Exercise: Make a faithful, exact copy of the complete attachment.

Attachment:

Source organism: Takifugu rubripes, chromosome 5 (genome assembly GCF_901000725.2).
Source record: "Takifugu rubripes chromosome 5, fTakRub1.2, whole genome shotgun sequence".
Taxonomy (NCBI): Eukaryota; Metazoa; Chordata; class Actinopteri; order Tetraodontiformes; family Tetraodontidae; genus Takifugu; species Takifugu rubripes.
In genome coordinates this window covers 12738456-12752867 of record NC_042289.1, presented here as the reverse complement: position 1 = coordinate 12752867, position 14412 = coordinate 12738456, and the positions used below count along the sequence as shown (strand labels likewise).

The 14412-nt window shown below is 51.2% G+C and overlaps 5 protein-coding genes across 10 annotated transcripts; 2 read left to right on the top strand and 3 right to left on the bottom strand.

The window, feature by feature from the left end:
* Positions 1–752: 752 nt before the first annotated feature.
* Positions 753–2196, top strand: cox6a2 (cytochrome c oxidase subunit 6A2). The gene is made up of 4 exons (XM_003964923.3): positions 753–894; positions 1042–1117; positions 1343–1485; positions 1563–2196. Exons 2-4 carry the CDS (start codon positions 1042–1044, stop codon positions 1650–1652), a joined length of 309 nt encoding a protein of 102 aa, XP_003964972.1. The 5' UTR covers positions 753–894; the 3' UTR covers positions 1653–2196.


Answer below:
Source organism: Takifugu rubripes, chromosome 5 (genome assembly GCF_901000725.2).
Source record: "Takifugu rubripes chromosome 5, fTakRub1.2, whole genome shotgun sequence".
Taxonomy (NCBI): Eukaryota; Metazoa; Chordata; class Actinopteri; order Tetraodontiformes; family Tetraodontidae; genus Takifugu; species Takifugu rubripes.
In genome coordinates this window covers 12738456-12752867 of record NC_042289.1, presented here as the reverse complement: position 1 = coordinate 12752867, position 14412 = coordinate 12738456, and the positions used below count along the sequence as shown (strand labels likewise).

The 14412-nt window shown below is 51.2% G+C and overlaps 5 protein-coding genes across 10 annotated transcripts; 2 read left to right on the top strand and 3 right to left on the bottom strand.

The window, feature by feature from the left end:
* Positions 1–752: 752 nt before the first annotated feature.
* Positions 753–2196, top strand: cox6a2 (cytochrome c oxidase subunit 6A2). The gene is made up of 4 exons (XM_003964923.3): positions 753–894; positions 1042–1117; positions 1343–1485; positions 1563–2196. Exons 2-4 carry the CDS (start codon positions 1042–1044, stop codon positions 1650–1652), a joined length of 309 nt encoding a protein of 102 aa, XP_003964972.1. The 5' UTR covers positions 753–894; the 3' UTR covers positions 1653–2196.